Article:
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We are the developers of Plastic SCM, a full version control stack (not a Git variant). We work on the strongest branching and merging you can find, and a core that doesn't cringe with huge binaries and repos. We also develop the GUIs, mergetools and everything needed to give you the full version control stack.

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Code Review now available for macOS

Friday, December 20, 2019 Pablo Santos 0 Comments

The new Code Review is finally available for macOS starting on release 8.0.16.3859.

You can now request changes to code, ask questions, place regular comments and have full conversations (threaded if needed) about a particular section of code.

Code Review for macOS, finally!

Back in July, we released the first previews of the new Code Review system for Windows. It was a huge upgrade over the old system we had for years. But one of the key requests was still pending: many of you asked for Code Reviews on macOS!

Yes, we had the Code Review in the WebUI for a long time already, but many macOS users wanted something native. Also, the WebUI Code Review still sticks to the old code review approach, and it doesn't feature the new comment threads, or the changes/questions approach.

Keys of the new Code Review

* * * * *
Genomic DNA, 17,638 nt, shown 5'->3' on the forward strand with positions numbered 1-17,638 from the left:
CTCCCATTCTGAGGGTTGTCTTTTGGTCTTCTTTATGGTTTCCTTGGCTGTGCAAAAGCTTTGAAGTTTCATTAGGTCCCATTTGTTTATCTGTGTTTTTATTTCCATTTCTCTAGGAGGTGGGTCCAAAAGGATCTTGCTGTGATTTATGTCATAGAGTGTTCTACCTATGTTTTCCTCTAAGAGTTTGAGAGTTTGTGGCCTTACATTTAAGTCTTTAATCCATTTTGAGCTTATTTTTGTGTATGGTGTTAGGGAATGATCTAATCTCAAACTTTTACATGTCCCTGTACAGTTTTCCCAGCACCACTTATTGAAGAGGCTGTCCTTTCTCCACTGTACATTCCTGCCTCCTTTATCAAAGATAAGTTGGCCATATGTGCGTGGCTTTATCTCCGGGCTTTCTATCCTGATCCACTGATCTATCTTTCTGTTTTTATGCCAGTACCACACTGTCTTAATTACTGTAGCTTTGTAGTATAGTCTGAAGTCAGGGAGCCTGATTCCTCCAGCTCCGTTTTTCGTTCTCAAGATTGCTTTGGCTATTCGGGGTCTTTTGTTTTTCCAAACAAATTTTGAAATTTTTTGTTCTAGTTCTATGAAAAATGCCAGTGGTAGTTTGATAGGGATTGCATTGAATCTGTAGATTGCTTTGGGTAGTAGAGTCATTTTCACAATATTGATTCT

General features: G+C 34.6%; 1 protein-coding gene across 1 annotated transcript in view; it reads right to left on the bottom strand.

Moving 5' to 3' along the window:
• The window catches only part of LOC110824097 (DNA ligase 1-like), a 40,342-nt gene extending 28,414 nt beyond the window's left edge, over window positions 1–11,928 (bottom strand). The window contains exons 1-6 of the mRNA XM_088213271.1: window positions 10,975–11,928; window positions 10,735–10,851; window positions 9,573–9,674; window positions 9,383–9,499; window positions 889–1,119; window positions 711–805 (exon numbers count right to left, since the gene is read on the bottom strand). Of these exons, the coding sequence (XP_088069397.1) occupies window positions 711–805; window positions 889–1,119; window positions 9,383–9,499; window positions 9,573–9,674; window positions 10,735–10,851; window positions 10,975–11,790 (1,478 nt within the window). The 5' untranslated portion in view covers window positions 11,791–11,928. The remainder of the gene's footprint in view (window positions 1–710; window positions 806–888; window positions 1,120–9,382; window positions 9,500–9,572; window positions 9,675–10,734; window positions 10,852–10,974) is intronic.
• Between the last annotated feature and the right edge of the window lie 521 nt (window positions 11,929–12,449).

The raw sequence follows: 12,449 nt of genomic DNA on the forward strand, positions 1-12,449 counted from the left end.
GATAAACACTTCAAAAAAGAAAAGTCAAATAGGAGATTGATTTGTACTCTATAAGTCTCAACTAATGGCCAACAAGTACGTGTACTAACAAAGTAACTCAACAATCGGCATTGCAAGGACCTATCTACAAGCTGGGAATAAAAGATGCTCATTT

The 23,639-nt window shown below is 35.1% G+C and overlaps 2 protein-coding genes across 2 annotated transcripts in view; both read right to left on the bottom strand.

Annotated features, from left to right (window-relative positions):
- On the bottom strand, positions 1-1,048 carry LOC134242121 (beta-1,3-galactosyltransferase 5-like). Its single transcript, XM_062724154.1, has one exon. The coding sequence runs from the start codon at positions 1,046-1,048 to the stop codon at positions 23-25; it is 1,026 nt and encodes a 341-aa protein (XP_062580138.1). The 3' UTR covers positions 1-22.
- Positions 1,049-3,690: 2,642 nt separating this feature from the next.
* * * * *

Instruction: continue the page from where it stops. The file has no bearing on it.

We built the new Code Review around a few key concepts:

  • Good way to have conversations. We didn't have "reply" before.
  • It must be easy to request a change in the code and/or ask a question.
  • It must be easy to know if the change was applied or the question was answered.
  • It must be easy to say a change was applied in a new changeset.

And that's basically what we implemented so far. I'll go through each of them in the following sections.

Better interface for comments and conversations

When you create a new Code Review (just right click on a branch and "New code review"), you visualize a diff or the branch (or changeset) as follows:

Then you can click on a given line to place a comment on it. And after that, it can grow into a full conversation, with threads!

If you just reply to the comments, then a single line is kept. But if you go and reply to an older comment, because you really want to address that, then a thread is created as you can see in the previous screenshot.